What has happened to the Pit Bull has been a horrifying witch hunt that, just like the witch hunts of Salem, has no basic in reality. The Pit Bull is and can be a wonderful, real family pet if raised the proper way...just like any other breed of dog. To think that in less than 100 years human beings could create a monster of dog with anatomy unlike any other canine, is not only the height of arrogance, but is also ridiculous.

Unfortunately, this vilification is not likely to change until people start to think with a little bit more logic and the media starts to disseminate facts instead of twisted facts and sensationalized accounts that don't resemble reality.

The Pit Bull Placebo is now available online for free. Please download it and pass the link alone. This is an important book and Pit Bull owners everywhere would like you to see it.

Book Review: Bringing Light To Shadow by Pamela S. Dennison

Title: Bringing Light to Shadow: A Dog Trainer's Diary
Author: Pamela S. Dennison
Year published: 2004

You can't rehabilitate an aggressive dog using positive training. You must show the dog who is the alpha in order to gain respect. And besides, positive-based trainers won't even take on aggressive dogs.

I cannot count the number of times I have heard a combination of these statements. Add to them the usual glorification of Cesar Millan, and you have the complete picture. According to these folks, he rehabilitates "red zone" dogs, the dogs others have given up on, the ones the positive trainers won't work with because they don't have the guts/know-how/calm assertive energy to rehabilitate them. These positive, rewards-based trainers are handy for training tricks, but that's it.

Except...that's not quite true. Bringing Light to Shadow proves those statements wrong. Pamela Dennison, who already had a houseful of dogs (a border collie mix, a border collie, and a sheltie), decided in a moment of craziness to add a 4th dog to the mix: a rescued border collie named Shadow. She did not know, at the time she brought him home, that Shadow was human-aggressive. As with many aggressive dogs, most of his issues were based in fear. He was a dog who, under different circumstances would have been put down. He was a dog who, under the "rehabilitation" of Cesar Millan, would have lashed out or shut down, leaving him living in a sort of hell.

Instead, Shadow ended up in the hands of positive trainer Pamela Dennison. At the time she had little experience working with aggressive dogs. She had been training dogs for agility, obedience, and herding work. But Shadow became a project of love and she stuck by him through thick and thin.

The book is written in journal format and are the actual entries Dennison made in her journal about Shadow's progression (and sometimes regression) toward becoming a "normal" dog. Included within the pages not only are her moments of looking back and pointing out what she did right and what Shadow did right, but also those moments where she made a wrong move and caused Shadow to regress a bit.

This book is truly insightful and should be on every dog trainer's bookshelf. If you have a dog with aggression issues, this book can make you feel hope. And mostly, it can make anyone realize that positive training can WORK with an aggressive dog. In 18 months she turns Shadow from a human-aggressive dog to one who passes his Canine Good Citizen test. 18 months may seem like a long time, but at the end of the book he was only 2 1/2, so there are many more years to come.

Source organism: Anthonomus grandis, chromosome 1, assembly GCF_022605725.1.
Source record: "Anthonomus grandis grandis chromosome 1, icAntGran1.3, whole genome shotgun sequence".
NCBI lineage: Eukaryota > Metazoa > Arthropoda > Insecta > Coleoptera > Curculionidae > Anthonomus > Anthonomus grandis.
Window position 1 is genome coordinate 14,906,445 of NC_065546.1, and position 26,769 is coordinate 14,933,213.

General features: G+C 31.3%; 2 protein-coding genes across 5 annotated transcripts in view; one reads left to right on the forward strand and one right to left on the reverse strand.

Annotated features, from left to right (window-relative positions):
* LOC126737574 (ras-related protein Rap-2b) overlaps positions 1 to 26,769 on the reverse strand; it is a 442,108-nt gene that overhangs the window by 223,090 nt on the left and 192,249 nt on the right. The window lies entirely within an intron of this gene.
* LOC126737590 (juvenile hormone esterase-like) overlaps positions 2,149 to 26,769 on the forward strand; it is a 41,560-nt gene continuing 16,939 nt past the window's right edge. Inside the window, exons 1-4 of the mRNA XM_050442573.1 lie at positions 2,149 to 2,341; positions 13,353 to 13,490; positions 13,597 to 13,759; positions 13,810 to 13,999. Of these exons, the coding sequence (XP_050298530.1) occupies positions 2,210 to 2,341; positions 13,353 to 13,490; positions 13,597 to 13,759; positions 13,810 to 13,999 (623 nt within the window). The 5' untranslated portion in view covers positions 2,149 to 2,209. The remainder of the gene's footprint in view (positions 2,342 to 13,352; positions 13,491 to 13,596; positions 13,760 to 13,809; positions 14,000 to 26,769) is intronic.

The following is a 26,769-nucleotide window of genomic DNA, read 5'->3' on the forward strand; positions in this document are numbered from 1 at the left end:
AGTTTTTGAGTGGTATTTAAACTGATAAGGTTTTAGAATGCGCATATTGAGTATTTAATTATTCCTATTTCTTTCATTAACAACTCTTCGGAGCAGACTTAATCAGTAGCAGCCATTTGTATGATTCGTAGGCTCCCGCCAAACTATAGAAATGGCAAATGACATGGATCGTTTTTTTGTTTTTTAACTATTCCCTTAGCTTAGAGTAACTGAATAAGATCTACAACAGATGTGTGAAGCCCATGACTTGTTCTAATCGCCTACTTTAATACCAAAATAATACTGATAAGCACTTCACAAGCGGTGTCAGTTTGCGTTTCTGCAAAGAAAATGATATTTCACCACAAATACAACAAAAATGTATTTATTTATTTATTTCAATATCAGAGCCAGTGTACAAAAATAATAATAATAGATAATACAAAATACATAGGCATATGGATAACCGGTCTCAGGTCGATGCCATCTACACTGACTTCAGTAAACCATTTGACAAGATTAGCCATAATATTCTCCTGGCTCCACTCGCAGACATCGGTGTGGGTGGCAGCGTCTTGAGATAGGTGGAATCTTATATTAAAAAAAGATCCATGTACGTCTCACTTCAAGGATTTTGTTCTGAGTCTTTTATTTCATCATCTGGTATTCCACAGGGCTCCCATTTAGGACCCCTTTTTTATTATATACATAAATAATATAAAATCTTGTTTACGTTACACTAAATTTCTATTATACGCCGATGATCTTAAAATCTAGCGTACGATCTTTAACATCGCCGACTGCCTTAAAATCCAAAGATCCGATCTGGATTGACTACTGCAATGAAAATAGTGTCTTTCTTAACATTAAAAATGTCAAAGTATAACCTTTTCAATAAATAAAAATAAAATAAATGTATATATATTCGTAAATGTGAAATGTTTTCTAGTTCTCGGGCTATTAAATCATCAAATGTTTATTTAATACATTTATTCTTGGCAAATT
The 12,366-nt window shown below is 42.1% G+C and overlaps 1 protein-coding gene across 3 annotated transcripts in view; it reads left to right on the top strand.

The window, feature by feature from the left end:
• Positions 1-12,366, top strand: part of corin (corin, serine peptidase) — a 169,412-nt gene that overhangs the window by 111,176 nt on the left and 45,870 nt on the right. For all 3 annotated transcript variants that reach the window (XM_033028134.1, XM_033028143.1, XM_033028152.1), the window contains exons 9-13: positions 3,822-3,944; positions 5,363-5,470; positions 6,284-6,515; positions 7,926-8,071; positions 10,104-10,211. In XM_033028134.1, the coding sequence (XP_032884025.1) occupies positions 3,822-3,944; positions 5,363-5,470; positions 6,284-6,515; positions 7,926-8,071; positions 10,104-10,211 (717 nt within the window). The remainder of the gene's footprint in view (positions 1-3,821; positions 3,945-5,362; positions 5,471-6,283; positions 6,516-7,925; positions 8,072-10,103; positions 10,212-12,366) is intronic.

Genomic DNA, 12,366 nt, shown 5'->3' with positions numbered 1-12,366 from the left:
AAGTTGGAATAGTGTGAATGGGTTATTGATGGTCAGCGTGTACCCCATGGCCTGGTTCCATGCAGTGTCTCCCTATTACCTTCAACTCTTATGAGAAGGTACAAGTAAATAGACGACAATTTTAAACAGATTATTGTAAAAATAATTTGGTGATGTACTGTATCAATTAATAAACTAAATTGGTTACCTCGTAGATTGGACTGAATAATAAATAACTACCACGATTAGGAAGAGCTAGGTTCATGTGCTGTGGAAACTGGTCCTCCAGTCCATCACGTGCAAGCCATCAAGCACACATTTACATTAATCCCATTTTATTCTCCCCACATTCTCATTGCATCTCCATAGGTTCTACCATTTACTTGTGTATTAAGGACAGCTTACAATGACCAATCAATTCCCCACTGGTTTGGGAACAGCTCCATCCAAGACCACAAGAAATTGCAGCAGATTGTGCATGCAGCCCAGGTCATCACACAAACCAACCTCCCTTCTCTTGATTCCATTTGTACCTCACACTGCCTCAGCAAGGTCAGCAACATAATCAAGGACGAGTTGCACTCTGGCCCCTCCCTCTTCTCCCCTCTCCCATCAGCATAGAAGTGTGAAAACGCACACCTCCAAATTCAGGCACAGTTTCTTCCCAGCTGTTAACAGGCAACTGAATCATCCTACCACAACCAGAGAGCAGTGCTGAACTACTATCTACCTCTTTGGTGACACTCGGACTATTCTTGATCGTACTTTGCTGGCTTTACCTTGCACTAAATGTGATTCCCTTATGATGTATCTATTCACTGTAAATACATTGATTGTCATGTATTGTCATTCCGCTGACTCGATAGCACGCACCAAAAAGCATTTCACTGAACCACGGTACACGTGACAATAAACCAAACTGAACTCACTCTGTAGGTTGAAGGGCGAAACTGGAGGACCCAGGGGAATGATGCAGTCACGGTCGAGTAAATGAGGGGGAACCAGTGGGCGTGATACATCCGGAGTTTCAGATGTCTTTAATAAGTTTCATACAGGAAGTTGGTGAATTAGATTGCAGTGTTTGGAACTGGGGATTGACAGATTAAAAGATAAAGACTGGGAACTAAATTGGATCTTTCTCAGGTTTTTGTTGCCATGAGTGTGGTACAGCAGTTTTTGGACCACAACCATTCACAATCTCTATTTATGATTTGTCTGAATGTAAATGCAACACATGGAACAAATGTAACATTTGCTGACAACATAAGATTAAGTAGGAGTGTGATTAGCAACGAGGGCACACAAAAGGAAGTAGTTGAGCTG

I really enjoyed this book and it's one I'll keep on my shelf and keep referring back to over and over again.

Buy Bringing Light to Shadow by Pamela S. Dennison

Sunday, September 20, 2009

On dogs and freedom

I'm reading Patricia McConnell's latest book, Tales of Two Species: Essays on Loving and Living with Dogs. It's a collection of the articles she wrote for The Bark magazine (she still works for them).

In a section discussing what dogs have lost and gained by being housebound and not let out to roam the neighborhood all day, she says "What we can do is be mindful of how often our dogs have the freedom of choice. How many walks has your dog taken in which he got to decide where to go? How often does your dog get to decide when to stop sniffing? Ever let your dog choose the direction to follow at the dog park? These are good questions to ask ourselves as we exercise our dog's minds and bodies at dog parks and agility trials."

We always try to give Dahlia a bit of freedom. Not only do we allow her off leash in safe places as often as possible (and I'm very thankful we have a nearby park where we can do this frequently), but we also allow her to choose her own direction to go in on leashed walks. I often stop at the sidewalk and ask her which way she wants to go. I let her choose until I feel her choice is going to take us too far from home and make the walk back tiring for us both. But ultimately she gets to shape our walks. Sometimes she takes us on familiar walks we've done many times. Other times she takes us to new places or on a different route through the neighborhood, doubling back and following unexpected paths. We let her stop and sniff and spend all the time she wants taking in the "pee-mail." I'm sure some would think it indulgent and still others would consider Dahlia the "alpha" in the relationship. I'm glad to see that Patricia McConnell agrees with our choice.